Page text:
Getting there & away
In Singapore, long-distance buses to Melaka and the east coast of Malaysia leave from and arrive at the Lavender St bus terminal (cnr Lavender St & Kallang Bahru), Queen St bus terminal (Queen St) or Golden Mile Complex (Beach Rd). Public transport options to all three are poor, so it’s best to take a taxi.
The main terminal for buses to and from Thailand is at the Golden Mile Complex. Among the travel agents specialising in buses and tours to Thailand are Grassland Express (6292 1166), with buses to Hat Yai ($42); Phya Travel (6294 5415) and Kwang Chow Travel (6293 8977), both with bus services to Hat Yai and Bangkok (around $70). Most buses leave around 6.30pm and travel overnight.
Singapore is the southern termination point for the Malaysian railway system, Keretapi Tanah Malayu (KTM; www.ktmb.com.my). Malaysia has two main rail lines: the primary line going from Singapore to Kuala Lumpur, Butterworth, Alor Setar and then into Thailand; and a second line branching off at Gemas and going right up through the centre of the country to Tumpat, near Kota Bharu on the east coast.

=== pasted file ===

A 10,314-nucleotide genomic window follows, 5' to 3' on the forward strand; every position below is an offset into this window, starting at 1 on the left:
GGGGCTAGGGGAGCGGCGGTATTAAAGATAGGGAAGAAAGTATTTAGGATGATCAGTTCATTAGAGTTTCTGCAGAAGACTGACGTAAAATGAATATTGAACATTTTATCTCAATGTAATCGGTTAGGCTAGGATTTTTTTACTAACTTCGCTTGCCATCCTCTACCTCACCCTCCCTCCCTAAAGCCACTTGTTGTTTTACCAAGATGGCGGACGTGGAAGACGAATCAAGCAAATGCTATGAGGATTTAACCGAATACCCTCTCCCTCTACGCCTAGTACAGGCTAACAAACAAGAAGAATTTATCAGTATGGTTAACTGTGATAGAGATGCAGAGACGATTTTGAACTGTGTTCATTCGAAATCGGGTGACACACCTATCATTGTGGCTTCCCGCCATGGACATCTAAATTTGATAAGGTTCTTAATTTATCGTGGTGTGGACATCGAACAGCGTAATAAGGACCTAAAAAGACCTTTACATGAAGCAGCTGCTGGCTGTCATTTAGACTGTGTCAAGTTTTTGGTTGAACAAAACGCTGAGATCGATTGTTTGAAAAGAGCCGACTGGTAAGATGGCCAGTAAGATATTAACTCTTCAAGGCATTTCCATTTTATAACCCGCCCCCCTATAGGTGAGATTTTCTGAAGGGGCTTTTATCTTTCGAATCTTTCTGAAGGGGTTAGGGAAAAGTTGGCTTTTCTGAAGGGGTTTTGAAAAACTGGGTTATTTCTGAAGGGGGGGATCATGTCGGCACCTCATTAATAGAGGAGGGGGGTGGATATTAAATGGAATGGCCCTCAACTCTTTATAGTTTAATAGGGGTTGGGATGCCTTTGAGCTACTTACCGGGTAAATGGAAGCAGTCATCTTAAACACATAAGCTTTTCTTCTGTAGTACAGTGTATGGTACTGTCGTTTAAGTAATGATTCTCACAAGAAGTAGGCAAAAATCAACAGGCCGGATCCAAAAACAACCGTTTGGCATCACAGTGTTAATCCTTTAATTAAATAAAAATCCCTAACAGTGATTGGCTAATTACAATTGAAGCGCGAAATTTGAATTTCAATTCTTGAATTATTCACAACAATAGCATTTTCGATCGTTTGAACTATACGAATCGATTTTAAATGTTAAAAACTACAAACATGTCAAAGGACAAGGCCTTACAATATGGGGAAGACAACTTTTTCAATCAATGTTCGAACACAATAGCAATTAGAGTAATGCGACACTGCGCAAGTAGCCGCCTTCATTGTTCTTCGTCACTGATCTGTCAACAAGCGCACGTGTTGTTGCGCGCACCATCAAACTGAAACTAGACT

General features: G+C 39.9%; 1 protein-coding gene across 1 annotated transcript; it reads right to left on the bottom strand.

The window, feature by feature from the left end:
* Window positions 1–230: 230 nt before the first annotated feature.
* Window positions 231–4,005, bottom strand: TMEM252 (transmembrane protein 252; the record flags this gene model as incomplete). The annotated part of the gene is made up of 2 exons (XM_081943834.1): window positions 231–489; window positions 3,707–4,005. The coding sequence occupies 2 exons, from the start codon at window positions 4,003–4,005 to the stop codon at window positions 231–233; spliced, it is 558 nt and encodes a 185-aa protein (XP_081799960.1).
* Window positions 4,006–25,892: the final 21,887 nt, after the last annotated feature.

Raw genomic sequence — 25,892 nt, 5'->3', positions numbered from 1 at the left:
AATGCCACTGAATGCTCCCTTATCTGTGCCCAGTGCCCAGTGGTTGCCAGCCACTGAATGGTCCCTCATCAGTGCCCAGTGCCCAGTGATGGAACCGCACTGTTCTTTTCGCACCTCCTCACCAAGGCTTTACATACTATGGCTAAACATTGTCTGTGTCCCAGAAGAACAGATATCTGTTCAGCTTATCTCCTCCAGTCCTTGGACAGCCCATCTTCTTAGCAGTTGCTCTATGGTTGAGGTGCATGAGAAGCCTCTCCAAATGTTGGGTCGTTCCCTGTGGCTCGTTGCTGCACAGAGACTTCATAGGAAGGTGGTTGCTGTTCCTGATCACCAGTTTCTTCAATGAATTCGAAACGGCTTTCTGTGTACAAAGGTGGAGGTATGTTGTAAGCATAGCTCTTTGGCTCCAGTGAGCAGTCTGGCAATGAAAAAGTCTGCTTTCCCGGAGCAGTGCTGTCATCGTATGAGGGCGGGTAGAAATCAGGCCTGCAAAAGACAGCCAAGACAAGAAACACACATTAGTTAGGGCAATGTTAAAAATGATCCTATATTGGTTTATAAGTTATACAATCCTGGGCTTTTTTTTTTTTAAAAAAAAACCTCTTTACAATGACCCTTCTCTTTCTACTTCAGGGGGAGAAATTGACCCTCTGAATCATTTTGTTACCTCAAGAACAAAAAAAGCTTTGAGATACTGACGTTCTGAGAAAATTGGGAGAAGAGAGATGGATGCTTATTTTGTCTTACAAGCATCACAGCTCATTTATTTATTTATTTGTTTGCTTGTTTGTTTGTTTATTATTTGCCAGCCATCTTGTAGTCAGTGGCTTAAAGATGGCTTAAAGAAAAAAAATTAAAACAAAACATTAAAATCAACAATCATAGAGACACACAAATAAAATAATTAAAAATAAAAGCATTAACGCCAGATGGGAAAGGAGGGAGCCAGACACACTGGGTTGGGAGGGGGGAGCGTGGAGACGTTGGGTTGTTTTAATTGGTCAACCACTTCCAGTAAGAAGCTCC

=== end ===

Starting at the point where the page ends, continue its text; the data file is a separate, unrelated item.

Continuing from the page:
There is a booking office is located at Singapore railway station (6222 5165; Keppel Rd; 8.30am-2pm & 3-7pm).
TThree express trains depart every day to Kuala Lumpur (1st/2nd/3rd class $68/34/19) roughly around 7.40am, 3.30pm and 9pm, and takes between seven and nine hours; check the website or call the booking office for the exact times. One-way fares range from $19 for Economy to $111 for ‘Premier Night Deluxe’. There are also three daily services to the northeast.
The luxurious Eastern & Oriental Express (6392 3500; www.orient-express.com) runs between Singapore and Bangkok, then onward to Chiang Mai and Nong Khai (for Laos). The sumptuous antique train takes 42 hours to do the 1943km journey from Singapore to Bangkok. Don your linen suit, sip a gin and tonic, and dig deep for the fare: from $3430 per person in a double compartment, to $6650 in the presidential suite.
Unless you’re coming from Tioman or Redang Islands in Malaysia, you’ll land at one of the three main terminals or the Budget Terminal at Singapore Changi Airport (6542 1122; flight information 1800 542 4422; www.changiairport.com.sg).
Regularly voted the world’s best airport, Singapore Changi Airport is vast, efficient and amazingly well organised. Among its many facilities you’ll find free internet, courtesy phones for local calls, foreign exchange booths, as well as the following:
Left luggage (24hr; cabin bag 1st/subsequent 24hr $3.15/4.20, suitcase $4.20/5.25) Terminal 1 (6214 0628, Basement West); Terminal 2 (6214 1683, Level 1, Arrival Hall North); Terminal 3 (Basement 2 South)